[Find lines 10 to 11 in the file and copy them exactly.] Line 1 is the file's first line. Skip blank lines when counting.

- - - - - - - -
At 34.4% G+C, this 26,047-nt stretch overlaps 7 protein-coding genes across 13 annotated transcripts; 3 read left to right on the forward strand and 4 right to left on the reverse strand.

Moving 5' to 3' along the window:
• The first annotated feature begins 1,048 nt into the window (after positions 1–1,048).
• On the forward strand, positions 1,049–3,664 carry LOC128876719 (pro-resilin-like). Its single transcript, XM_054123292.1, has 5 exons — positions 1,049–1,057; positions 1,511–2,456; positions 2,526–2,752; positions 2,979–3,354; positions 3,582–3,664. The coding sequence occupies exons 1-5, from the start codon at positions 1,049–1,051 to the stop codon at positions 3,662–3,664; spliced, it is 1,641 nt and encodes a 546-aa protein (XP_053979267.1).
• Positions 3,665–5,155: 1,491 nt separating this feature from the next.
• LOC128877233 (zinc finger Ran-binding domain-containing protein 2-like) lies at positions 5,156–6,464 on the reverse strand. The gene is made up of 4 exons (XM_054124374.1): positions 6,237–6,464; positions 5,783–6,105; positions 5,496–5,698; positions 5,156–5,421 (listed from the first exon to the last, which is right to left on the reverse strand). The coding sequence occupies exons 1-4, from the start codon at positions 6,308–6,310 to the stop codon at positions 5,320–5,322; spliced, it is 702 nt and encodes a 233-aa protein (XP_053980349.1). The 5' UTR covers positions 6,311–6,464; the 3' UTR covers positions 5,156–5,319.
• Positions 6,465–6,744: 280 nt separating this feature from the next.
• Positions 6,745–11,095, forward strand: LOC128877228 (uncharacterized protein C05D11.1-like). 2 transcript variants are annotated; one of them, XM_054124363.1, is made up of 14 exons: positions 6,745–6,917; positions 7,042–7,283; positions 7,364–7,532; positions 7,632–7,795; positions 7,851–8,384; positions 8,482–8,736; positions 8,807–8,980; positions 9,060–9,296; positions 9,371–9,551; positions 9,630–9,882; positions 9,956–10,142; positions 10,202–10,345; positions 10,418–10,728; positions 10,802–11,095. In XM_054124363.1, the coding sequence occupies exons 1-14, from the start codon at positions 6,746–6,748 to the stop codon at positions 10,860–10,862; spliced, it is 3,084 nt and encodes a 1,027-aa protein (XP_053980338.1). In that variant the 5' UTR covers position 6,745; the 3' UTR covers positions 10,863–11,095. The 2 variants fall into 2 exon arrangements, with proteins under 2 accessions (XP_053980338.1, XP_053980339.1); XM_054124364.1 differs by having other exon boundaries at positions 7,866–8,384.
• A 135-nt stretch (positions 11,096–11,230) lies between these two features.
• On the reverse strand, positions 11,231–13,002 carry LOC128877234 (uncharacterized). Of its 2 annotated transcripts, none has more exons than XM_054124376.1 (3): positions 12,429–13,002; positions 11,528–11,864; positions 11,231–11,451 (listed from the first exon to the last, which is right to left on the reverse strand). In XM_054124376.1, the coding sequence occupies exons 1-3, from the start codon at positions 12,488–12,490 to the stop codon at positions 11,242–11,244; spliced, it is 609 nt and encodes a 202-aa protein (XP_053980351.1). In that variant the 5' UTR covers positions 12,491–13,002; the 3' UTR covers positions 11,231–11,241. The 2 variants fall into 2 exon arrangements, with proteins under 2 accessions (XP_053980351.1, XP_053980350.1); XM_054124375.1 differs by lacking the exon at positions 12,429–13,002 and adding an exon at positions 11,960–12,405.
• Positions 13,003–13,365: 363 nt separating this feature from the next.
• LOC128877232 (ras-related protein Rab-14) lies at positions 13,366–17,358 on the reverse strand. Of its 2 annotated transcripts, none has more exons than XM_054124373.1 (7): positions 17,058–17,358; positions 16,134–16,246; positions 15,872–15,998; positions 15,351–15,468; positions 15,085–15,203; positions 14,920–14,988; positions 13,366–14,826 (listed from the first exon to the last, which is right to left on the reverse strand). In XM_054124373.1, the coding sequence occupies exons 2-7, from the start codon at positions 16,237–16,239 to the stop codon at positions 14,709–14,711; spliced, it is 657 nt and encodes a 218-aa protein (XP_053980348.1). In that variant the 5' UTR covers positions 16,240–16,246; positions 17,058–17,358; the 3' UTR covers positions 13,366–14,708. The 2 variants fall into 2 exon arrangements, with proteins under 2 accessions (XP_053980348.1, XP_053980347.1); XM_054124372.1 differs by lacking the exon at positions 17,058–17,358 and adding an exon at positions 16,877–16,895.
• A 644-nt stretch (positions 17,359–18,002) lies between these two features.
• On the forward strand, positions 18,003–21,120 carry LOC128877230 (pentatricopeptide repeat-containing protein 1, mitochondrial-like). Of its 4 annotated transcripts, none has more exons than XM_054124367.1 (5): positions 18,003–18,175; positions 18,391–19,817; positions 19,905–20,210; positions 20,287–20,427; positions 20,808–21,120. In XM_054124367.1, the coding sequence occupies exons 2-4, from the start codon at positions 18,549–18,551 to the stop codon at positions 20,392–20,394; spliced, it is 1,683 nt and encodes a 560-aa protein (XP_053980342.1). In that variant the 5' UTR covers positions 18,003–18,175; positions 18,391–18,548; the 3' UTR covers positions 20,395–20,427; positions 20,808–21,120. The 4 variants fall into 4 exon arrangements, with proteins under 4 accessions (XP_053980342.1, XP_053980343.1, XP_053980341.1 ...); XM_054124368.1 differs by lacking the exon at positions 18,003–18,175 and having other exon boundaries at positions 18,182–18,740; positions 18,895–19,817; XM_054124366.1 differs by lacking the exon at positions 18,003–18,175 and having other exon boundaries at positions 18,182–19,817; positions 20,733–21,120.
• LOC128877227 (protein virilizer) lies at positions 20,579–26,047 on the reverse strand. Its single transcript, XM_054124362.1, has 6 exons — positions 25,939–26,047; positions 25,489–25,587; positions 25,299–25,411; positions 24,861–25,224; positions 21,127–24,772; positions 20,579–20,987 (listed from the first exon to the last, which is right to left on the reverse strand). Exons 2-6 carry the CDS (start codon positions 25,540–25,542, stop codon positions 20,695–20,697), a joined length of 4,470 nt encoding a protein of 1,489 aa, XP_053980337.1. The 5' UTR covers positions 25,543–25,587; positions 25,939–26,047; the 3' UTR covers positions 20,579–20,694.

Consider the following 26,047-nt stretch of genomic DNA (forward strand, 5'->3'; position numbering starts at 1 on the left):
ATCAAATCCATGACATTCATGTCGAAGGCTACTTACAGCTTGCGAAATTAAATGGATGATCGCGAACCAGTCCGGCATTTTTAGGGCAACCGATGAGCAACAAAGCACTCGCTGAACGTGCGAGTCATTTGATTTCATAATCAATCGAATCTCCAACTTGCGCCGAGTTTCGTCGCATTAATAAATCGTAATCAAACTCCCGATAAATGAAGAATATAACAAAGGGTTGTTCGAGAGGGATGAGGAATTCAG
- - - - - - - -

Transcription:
• On the reverse strand, positions 11,231–13,002 carry LOC128877234 (uncharacterized). Of its 2 annotated transcripts, none has more exons than XM_054124376.1 (3): positions 12,429–13,002; positions 11,528–11,864; positions 11,231–11,451 (listed from the first exon to the last, which is right to left on the reverse strand). In XM_054124376.1, the coding sequence occupies exons 1-3, from the start codon at positions 12,488–12,490 to the stop codon at positions 11,242–11,244; spliced, it is 609 nt and encodes a 202-aa protein (XP_053980351.1). In that variant the 5' UTR covers positions 12,491–13,002; the 3' UTR covers positions 11,231–11,241. The 2 variants fall into 2 exon arrangements, with proteins under 2 accessions (XP_053980351.1, XP_053980350.1); XM_054124375.1 differs by lacking the exon at positions 12,429–13,002 and adding an exon at positions 11,960–12,405.
• Positions 13,003–13,365: 363 nt separating this feature from the next.